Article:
More than four million Swarovski crystals form an undulating ceiling installation resembling the northern lights at the Doha restaurant, which was designed by Koichi Takada Architects and serves food by French chef Alain Ducasse.
The interior of Jiwan was informed by Qatar’s history of pearl diving and by the architecture of the museum, which Atelier Jean Nouvel designed as a series of colliding disks.
“The palette of materials that we drew from was very much about paying homage to the unique Qatari landscape – where the desert meets the sea – as well as the iconic architecture,” studio founder Koichi Takada told Dezeen.
“We chose a mirrored finish for the ceiling to draw the reflection of the Persian Gulf deep into the space, as well as to reflect the gentle movement of the four million Swarovski crystals that dance from the ceiling,” he added.
“The curvature of the crystal paths on the ceiling and the organic-shaped leather dining booths respond to the curvilinear architecture, with a luxury silk carpet underfoot.”
Jiwan, which seats 130 guests inside and another 130 on its terrace, has pale pink walls that were designed to curve like the shell of an oyster, providing another nod to the pearl-diving theme.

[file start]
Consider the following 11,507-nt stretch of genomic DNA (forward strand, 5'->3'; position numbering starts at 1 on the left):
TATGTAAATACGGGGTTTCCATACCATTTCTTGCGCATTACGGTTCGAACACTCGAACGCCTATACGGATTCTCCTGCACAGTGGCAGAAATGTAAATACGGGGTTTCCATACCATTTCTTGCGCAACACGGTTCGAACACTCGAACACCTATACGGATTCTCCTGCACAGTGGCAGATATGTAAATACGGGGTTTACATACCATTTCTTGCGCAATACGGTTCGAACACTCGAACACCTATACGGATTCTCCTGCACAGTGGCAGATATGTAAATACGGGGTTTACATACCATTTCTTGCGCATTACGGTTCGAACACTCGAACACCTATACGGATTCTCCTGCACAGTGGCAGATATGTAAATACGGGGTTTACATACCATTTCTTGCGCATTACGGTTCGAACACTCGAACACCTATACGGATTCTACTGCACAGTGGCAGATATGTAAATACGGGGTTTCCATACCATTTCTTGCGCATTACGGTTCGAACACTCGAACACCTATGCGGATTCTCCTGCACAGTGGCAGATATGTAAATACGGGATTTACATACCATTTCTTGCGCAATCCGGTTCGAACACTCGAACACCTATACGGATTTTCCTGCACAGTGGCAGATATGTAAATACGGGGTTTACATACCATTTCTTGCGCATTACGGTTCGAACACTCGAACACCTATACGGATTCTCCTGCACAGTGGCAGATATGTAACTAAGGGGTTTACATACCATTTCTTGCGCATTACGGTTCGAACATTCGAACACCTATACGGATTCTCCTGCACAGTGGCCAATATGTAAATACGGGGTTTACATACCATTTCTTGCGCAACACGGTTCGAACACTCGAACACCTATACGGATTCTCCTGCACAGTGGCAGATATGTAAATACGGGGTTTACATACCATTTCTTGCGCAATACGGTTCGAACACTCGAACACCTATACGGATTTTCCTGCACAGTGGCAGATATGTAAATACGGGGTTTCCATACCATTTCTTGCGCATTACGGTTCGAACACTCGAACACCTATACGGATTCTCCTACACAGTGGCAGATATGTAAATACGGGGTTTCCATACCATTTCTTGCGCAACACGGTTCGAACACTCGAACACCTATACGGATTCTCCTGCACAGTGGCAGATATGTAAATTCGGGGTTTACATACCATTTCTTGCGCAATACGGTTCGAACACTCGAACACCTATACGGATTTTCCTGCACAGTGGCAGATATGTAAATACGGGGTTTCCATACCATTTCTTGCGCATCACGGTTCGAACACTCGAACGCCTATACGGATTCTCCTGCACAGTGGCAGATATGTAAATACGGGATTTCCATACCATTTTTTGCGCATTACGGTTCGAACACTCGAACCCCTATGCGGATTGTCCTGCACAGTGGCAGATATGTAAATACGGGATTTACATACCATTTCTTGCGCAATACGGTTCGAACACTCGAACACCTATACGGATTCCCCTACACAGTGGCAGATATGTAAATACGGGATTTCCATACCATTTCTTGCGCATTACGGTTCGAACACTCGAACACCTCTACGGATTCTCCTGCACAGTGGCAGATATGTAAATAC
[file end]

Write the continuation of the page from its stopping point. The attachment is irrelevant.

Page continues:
The interior also features a carpet with both orange and blue tones, which were informed by the sand and sea surrounding the museum.
“The interior colour palette was in keeping with the pale desert-rose hues of the architecture and Qatar’s expansive desert landscape,” Takada explained.
“We designed a silk carpet to integrate the impressive colours of the Persian Gulf – transitioning from deep aquamarine through turquoise to a lighter desert-sand colour inspired by the Qatari inland sea Khor Al Adaid. At its edges, the flooring blends almost seamlessly into the architecture.”
For Jiwan’s terrace, which overlooks the “desert rose” shape of Nouvel‘s building, the studio created circular dining pods. Set within curved cream walls, these have burgundy booths and bronzed tables.
“We designed the space to sit carefully within and yet not touch the architecture,” Takada said. “In effect, the interiors are designed so that if one day they are removed, the architecture will remain untouched.”
Koichi Takada Architects has designed six interior spaces in total for the National Museum of Qatar, including two cave-like gift shops with undulating wooden walls.
The country was heavily criticised for its treatment of migrant workers in the lead-up to the World Cup, which saw the country build numerous new stadiums to house the games.
The photography is by Julien Lanoo unless otherwise stated.